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Unpaid Wage Claims Require Realistic Expectations

Unpaid Wage Claims Require Realistic Expectations

Clients who have been the victims of wage theft do not initially realize that they were denied either the minimum wages or overtime wages they earned. Once this realization occurs, clients can have unrealistic expectations about their rights and the remedies they have. I have seen this occur when a client wanted to recover more than just the unpaid wages, penalties, attorneys’ fees, costs, and interest (on the unpaid wages), but also wanted to recover more money to “punish” the employer.

Unpaid wage claims, whether for unpaid minimum wages or for unpaid overtime wages, are governed either by the Fair Labor Standards Act (“FLSA”), 29 U.S.C. §201, et. seq, by the Florida Wage Act, Chapter 448, Florida Statutes, or in some instances by a local or municipal ordinance. Each of these laws sets out how (and so how much) an employer can be penalized for committing wage theft.

Thus, under the current state of the law, an employer who (for whatever reason) did not timely pay all wages earned can’t be required to pay for emotional distress damages or other damages which are not provided for in a statute.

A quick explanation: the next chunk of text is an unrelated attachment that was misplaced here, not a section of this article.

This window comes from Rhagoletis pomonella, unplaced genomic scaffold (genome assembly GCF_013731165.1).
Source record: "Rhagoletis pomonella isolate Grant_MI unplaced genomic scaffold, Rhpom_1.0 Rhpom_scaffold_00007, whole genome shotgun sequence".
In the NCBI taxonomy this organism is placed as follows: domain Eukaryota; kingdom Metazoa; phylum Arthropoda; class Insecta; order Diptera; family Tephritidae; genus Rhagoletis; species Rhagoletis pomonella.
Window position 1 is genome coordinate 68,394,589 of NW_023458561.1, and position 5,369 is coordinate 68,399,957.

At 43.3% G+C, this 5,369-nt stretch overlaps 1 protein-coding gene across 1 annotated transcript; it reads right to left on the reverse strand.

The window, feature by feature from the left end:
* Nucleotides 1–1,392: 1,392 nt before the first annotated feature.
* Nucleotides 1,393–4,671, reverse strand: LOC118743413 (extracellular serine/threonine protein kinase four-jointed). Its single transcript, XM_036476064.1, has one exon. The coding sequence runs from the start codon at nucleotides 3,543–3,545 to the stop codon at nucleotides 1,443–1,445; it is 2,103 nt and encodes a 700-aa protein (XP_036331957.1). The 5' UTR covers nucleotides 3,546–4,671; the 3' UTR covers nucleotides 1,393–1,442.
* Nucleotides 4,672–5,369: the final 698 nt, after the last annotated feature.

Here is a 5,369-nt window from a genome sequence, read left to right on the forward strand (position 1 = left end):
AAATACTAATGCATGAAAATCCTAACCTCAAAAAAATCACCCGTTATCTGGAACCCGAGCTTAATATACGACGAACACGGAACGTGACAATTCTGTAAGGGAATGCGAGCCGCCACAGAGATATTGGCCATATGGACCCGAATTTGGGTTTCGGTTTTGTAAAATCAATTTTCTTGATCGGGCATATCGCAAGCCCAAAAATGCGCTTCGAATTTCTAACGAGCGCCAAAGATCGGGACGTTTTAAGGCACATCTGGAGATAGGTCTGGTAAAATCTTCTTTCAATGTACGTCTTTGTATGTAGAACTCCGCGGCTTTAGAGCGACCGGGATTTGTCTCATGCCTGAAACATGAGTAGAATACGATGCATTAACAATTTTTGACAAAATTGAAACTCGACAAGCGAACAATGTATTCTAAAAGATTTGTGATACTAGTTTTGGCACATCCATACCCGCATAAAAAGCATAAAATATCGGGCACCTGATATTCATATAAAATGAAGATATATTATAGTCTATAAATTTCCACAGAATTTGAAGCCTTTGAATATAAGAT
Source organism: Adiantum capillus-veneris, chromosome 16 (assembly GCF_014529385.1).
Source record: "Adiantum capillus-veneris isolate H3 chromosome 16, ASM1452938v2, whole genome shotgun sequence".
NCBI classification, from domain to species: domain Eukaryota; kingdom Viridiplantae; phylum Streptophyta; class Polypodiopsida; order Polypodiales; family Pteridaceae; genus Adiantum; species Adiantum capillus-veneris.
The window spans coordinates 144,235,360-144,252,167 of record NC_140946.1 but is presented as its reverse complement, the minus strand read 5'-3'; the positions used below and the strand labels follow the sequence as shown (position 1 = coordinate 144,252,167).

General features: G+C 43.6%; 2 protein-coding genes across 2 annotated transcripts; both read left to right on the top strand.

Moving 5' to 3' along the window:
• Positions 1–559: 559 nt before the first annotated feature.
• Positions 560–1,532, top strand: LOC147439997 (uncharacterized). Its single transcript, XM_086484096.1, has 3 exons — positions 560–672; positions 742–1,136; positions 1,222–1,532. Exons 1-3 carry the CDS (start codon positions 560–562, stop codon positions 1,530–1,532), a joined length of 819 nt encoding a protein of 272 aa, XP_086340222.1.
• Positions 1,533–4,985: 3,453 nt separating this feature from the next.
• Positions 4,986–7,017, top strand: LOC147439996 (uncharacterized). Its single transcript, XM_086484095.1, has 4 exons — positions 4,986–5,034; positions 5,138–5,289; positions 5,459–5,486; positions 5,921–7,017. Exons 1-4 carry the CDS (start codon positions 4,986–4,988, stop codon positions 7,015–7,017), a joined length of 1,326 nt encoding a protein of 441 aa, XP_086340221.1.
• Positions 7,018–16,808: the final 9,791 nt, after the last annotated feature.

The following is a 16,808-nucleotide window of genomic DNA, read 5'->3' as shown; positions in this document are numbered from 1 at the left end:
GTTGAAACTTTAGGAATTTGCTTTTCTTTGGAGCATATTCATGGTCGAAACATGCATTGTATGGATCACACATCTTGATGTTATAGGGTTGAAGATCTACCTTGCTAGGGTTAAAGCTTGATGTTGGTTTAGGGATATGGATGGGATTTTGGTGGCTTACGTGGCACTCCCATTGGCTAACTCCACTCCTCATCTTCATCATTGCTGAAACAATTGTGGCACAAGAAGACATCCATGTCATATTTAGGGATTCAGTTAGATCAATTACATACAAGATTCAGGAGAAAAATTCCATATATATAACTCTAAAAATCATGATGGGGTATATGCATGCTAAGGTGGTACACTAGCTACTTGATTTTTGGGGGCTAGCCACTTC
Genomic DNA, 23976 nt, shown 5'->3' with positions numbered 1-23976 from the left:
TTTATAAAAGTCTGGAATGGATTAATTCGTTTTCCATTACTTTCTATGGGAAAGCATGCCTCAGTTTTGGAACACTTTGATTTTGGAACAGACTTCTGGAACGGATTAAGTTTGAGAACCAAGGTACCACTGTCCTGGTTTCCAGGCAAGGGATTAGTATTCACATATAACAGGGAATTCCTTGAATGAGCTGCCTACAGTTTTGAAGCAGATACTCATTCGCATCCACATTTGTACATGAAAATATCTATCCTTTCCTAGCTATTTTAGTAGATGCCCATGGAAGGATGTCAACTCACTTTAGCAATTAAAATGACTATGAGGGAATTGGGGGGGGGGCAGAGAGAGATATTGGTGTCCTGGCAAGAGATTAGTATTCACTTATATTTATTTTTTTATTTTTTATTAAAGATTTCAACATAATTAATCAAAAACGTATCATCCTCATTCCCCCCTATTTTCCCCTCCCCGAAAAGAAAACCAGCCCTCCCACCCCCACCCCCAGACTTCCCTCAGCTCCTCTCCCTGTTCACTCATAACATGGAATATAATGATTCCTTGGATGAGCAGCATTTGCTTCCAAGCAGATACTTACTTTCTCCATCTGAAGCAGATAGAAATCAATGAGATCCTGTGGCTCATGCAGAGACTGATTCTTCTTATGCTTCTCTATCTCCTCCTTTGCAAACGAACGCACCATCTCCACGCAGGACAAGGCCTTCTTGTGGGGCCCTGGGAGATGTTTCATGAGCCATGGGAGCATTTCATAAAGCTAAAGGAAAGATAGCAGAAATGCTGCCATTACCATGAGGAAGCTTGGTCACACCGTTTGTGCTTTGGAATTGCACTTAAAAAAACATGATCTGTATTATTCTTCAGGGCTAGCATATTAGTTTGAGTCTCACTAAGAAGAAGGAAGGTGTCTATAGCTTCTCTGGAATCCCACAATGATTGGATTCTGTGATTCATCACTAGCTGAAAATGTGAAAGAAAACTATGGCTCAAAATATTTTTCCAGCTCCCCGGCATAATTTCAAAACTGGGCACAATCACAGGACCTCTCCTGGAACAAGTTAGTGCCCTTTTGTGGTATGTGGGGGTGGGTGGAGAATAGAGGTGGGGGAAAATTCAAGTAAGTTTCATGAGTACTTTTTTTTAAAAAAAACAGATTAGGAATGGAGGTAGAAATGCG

They key to avoiding problems down the line is to make sure that clients have realistic expectations of what they can recover and what they can’t – under any scenario. Sooner is obviously better than later, and so the FairLaw Firm seeks to educate clients and potential clients about the money the can expect to recover – and what they will not be able to recover. This principle of educating clients to have realistic expectations is not only true for workers who have wage and overtime claims, but for all clients.

So, to provide clients with realistic expectations of what they can hope to recover if their claims are successful, the FairLaw Firm reviews each client’s earnings history and time records to come up with the unpaid wages. From this number, the amount ultimately due to each client can be calculated and then discussed so that any settlement offer can be properly evaluated and measured against realistic expectations.


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